We must consider where the pain points of the business are. Considering a few different threats in our landscape - cyber, climate, pandemics, all will require very different responses – and yet any or all of them result in forms of business interruption. For example, at the beginning of 2020 many businesses were focussed on the threat of a cyber-attack causing disruption, with business continuity plan responses shifting the office to a secondary location. And yet, with this pandemic, that secondary location was ruled out with social distancing requirements, and Finance Directors were compelled to accelerate digital investment to get businesses up and running in home offices around the world. This is where flexibility and building resilience capabilities are essential. It is as much a culture challenge as an operational one – businesses need to be ready for multiple scenarios and be flexible when the exact situation doesn’t unfold as scripted.

Carpe diem - we’ve got senior management’s attention

In consideration of whether corporate perception of risk has changed in recent months, it is evident that risk has been put on the frontpage, increasing visibility of the risk management function, with several firms seeing an increased frequency of board risk committees. There is growing acknowledgment that risk frameworks require a greater focus on employee safety and well-being and that preparedness must include the continual drive of the Operational Resilience agenda, involving a collaborative-approach across the entire organisation.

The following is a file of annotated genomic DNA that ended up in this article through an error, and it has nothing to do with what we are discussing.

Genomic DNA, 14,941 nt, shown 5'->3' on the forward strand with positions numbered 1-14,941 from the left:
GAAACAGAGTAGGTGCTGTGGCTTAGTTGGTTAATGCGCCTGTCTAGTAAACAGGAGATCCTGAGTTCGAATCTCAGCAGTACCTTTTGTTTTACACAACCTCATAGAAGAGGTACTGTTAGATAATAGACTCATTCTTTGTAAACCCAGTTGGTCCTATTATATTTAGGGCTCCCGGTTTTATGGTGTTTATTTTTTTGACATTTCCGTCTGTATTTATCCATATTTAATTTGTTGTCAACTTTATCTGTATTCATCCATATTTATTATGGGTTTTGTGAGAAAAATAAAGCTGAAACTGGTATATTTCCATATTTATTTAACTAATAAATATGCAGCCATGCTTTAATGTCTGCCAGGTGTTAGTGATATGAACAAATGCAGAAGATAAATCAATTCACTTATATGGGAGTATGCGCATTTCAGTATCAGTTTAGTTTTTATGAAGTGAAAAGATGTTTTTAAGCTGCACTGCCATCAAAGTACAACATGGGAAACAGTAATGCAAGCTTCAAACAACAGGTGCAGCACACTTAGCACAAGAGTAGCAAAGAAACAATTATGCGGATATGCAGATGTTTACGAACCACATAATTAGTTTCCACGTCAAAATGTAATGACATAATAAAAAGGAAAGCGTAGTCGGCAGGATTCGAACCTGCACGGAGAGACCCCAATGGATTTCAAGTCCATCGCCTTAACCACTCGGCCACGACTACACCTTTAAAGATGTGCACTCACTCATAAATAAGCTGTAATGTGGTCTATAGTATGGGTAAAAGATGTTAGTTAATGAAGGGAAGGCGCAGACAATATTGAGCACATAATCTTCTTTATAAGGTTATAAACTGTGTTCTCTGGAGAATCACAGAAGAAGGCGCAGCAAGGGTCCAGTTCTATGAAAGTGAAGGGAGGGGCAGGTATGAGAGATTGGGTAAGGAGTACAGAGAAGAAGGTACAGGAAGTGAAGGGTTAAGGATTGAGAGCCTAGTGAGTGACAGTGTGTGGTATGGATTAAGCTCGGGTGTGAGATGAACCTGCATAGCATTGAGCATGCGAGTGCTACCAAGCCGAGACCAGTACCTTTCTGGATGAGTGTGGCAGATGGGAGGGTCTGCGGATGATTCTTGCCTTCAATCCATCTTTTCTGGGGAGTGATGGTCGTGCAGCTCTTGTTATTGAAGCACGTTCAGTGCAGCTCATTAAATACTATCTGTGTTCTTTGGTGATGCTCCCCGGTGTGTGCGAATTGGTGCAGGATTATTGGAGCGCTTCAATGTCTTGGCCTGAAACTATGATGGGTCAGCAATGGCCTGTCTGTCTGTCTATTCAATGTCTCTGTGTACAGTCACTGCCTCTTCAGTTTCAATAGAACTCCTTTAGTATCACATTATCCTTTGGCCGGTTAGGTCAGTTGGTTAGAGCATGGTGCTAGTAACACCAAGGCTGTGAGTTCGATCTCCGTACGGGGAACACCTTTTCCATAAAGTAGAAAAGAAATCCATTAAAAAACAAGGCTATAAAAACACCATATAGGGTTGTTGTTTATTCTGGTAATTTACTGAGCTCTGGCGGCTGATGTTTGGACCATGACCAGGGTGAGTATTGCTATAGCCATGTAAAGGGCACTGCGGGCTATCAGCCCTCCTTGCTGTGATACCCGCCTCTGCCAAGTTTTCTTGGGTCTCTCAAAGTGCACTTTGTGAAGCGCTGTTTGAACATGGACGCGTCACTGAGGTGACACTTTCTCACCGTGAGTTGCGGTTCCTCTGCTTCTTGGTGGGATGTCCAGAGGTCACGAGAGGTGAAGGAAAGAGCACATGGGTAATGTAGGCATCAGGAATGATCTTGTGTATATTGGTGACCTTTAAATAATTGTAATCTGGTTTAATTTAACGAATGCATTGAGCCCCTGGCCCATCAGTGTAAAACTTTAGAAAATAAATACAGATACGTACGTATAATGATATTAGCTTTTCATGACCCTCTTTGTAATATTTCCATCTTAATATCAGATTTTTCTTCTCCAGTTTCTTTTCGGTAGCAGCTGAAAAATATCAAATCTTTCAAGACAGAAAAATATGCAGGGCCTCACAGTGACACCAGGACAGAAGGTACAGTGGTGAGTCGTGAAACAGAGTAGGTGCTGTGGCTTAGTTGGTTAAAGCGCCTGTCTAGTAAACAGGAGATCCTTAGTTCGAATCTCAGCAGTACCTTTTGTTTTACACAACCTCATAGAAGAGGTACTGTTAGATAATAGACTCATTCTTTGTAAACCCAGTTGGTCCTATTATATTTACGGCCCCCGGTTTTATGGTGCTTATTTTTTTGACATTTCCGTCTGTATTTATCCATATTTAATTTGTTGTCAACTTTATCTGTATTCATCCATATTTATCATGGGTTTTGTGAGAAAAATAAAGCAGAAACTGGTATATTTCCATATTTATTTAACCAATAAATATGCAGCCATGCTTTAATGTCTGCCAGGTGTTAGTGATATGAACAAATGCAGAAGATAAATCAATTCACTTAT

Stress-testing should ensure resilience is viewed through a broad lens, considering a wide pool of triggers, firms must appreciate we need systematic resilience to fight systematic risk. It is important to understand supply-chain vulnerability and to consider a diversity of perspectives from a varied spectrum of industries when building-out future risk registers.

Resilience needs to be built into the fabric of society, involving not just investing in resilience and preparedness but adopting a cultural shift from a ‘just in time’ philosophy to one of ‘just in case’.

2020 has shone the brightest of lights on the need to revisit basic assumptions about the way we categorise and consider risks, trends, and how people and organisations think and respond in order to improve the quality and accuracy of decision making. Emerging risks are an essential part of this – and a good risk manager will know that the process of considering them goes beyond the annual process cycle. Resilience needs to be built into the fabric of society, involving not just investing in resilience and preparedness but adopting a cultural shift from a ‘just in time’ philosophy to one of ‘just in case’.

Improve your Operational Risk management

Willis Towers Watson’s Operational Risk Solutions team helps firms of all sizes to enhance their operational risk framework and manages projects that include operational risk assessment, exposure gap analysis, statistical modelling, model validation and insurability analysis.

Footnotes

1 Event 201: https://www.centerforhealthsecurity.org/event201/ recommendations.html

2 2017 National Risk Register: https://assets.publishing.service.gov.uk/ government/uploads/system/uploads/attachment_data/file/61934/national_risk_register.pdf

Contacts

Operational Risk Consultant, Global FINEX

Emerging Risks Research Manager, Willis Research Network